In this month's Sky Notes:

Planetary Skylights

Jupiter lingers extremely low in the evening twilight, and although it technically departs our skies early next month, in reality it’s so low that it must be counted as purely a brief naked eye object only.  Look for it on the 11th around 18:40h, lower left of a crescent moon just above the SW horizon.  You will require a flat, unobstructed horizon to spot it.

11-Oct-2018 at 18:30h (W):
Crescent Moon and Jupiter
(Click for full-sized image)

13-Oct-2018 at 19:00h (S):
Mars, Moon and Saturn
(Click for full-sized image)

Saturn gradually edges further toward the SW, sitting above the ‘teapot’ asterism in Sagittarius.  Look for a conspicuous ‘star’ quite low down.  It will be observable all month, but do so as soon as twilight deepens as the planet sets by 21:30h at the start of October and by 18:30h at the end of the month.  The rings are favourably orientated, but you will have to wait for those steadier ‘seeing’ moments to fully appreciate this wonderful spectacle.  The brighter speck of light near Saturn will be Titan; its largest moon.  Our Moon lies nearby Saturn on the 14th and 15th.

Mars resides low above the south horizon, a conspicuous fiery presence to the naked eye.  With the red planet located well below the ecliptic, and with a planet wide dust storm obscuring the surface for almost two months, observations have been rather hampered.  The good news is that at least the dust storm has abated and if seeing is steady (you will have to be patient at the eyepiece).  A modest telescope will reveal surface markings, including the polar caps.  The Moon resides nearby on the 17th/18th.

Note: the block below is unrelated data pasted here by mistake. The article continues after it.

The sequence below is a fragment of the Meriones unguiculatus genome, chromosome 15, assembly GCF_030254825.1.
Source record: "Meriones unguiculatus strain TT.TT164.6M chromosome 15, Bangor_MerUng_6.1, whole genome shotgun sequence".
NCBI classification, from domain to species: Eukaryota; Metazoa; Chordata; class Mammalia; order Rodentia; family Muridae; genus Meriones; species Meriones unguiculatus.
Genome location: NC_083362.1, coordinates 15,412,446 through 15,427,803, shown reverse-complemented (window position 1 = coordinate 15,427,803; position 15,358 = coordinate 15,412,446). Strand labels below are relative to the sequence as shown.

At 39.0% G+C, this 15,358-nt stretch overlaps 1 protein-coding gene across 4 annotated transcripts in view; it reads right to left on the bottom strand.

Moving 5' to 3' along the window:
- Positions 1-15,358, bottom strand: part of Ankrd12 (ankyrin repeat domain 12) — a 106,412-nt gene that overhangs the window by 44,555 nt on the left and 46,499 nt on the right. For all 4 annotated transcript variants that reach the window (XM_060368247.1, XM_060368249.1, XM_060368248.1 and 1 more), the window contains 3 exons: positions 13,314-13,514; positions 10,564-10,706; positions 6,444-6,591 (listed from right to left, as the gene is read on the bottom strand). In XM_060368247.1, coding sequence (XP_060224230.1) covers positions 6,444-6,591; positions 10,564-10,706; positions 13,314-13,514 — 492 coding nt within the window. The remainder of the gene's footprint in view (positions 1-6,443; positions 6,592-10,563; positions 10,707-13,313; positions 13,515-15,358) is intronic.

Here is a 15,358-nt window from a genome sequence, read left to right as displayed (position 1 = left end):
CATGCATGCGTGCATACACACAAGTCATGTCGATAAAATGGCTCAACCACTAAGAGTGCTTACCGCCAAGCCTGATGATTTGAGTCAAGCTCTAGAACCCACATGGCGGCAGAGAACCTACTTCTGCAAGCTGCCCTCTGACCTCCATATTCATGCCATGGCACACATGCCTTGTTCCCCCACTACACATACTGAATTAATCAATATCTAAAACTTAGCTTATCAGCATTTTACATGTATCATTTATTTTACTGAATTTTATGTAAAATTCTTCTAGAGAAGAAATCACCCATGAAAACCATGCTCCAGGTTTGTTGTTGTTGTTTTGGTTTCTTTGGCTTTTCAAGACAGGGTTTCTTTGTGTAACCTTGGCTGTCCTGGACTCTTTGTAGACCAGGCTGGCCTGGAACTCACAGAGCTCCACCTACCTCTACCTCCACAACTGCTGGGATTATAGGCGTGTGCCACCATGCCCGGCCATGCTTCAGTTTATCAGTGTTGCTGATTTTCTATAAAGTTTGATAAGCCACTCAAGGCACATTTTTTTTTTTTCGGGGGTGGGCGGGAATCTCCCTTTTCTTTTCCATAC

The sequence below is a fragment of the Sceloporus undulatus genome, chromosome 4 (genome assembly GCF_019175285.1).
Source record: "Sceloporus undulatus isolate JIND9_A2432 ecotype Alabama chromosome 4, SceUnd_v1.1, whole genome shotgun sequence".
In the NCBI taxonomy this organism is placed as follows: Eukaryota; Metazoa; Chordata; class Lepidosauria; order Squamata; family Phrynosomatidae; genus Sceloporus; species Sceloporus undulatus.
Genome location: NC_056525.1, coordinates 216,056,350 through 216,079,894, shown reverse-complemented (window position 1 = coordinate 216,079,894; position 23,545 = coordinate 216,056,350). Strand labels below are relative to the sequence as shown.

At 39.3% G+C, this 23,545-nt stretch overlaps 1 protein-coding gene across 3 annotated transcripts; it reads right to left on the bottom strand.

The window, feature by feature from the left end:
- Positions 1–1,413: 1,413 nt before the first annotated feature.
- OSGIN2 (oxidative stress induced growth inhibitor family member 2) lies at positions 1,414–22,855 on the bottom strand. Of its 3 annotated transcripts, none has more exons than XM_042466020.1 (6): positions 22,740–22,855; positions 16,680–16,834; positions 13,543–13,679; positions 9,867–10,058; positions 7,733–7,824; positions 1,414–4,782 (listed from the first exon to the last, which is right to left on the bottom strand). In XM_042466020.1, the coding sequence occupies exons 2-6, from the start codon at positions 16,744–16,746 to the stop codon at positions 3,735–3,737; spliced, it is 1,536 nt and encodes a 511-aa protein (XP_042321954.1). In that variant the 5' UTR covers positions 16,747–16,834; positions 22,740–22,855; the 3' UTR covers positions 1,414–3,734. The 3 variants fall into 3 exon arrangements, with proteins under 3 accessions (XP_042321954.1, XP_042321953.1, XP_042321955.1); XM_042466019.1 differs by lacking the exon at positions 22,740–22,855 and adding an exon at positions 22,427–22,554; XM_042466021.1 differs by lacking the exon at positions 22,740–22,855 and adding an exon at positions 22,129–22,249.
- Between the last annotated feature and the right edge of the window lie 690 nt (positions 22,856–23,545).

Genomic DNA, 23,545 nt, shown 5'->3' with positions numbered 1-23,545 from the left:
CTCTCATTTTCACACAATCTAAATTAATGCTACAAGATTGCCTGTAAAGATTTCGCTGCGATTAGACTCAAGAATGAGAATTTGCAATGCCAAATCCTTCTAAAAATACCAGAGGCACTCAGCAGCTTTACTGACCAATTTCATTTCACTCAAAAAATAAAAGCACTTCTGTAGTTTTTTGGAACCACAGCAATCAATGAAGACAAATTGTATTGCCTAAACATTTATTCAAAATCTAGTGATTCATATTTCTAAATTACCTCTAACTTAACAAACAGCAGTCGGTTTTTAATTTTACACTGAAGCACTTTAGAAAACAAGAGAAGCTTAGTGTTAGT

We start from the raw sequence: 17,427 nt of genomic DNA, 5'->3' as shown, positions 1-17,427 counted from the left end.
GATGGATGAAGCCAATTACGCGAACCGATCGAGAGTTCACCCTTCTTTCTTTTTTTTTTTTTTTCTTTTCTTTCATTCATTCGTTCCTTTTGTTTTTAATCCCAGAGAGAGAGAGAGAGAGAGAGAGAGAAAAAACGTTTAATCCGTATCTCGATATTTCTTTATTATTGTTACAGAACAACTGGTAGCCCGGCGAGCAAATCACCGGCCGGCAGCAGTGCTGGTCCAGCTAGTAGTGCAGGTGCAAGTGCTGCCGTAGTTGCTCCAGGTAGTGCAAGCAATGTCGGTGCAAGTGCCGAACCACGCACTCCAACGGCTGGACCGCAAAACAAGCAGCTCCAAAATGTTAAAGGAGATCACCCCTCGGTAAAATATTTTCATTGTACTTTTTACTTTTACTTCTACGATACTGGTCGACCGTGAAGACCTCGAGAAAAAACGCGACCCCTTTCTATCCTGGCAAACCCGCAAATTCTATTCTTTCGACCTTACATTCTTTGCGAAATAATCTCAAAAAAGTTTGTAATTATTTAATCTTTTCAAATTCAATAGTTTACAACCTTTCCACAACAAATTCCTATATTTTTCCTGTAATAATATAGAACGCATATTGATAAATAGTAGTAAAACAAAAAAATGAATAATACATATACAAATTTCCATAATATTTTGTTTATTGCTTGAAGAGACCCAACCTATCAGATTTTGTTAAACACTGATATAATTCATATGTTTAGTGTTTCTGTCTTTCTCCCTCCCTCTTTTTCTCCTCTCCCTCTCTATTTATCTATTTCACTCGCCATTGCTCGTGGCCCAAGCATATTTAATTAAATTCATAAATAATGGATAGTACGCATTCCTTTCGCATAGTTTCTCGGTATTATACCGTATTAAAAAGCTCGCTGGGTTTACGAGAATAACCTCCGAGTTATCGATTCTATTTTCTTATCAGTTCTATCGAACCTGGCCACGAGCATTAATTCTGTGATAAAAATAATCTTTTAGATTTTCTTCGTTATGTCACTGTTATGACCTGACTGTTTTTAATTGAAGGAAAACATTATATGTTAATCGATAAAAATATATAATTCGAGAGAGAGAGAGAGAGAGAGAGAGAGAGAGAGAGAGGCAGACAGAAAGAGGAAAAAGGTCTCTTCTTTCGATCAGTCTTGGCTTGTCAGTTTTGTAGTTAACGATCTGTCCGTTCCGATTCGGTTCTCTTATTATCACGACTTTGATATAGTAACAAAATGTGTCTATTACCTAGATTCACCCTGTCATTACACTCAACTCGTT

Uranus reaches opposition later this month (24th) and at magnitude +5.65 should be easily visible in a pair of binoculars, but to discern its very small grey/green disk a telescope will be required.  The planet is located over in the east, to the left of the ‘V’ in Pisces, in particular the star omicron psc; Torcularis Septentrionalis, by some 2 degrees (less than a binocular field).  ‘Herschel’s planet’ will be better placed in the south later next month during mid evening.  The full moon lies below it on opposition date.

01-Oct-2018 at 22:00h:
Finding Uranus (Detail)
(Click for full-sized image)

13-Oct-2018 at 20:15h (SW):
Finding Uranus (General)
(Click for full-sized image)


Neptune is located in the south within the constellation of Aquarius, approximately a binocular field lower left of the asterism known as the ‘water jar’ and the a few degrees to the left of Lamda Aquarii.  You will require a telescope to identify it, appearing as a tiny blue/grey disk.  Look for it just below /left of 81 Aqr.  The moon resides 5 degrees below on the 20th.

13-Oct-2018 at 20:00h:
Finding Neptune (Detail)
(Click for full-sized image)

13-Oct-2018 at 20:00h (S):
Finding Neptune (General)
(Click for full-sized image)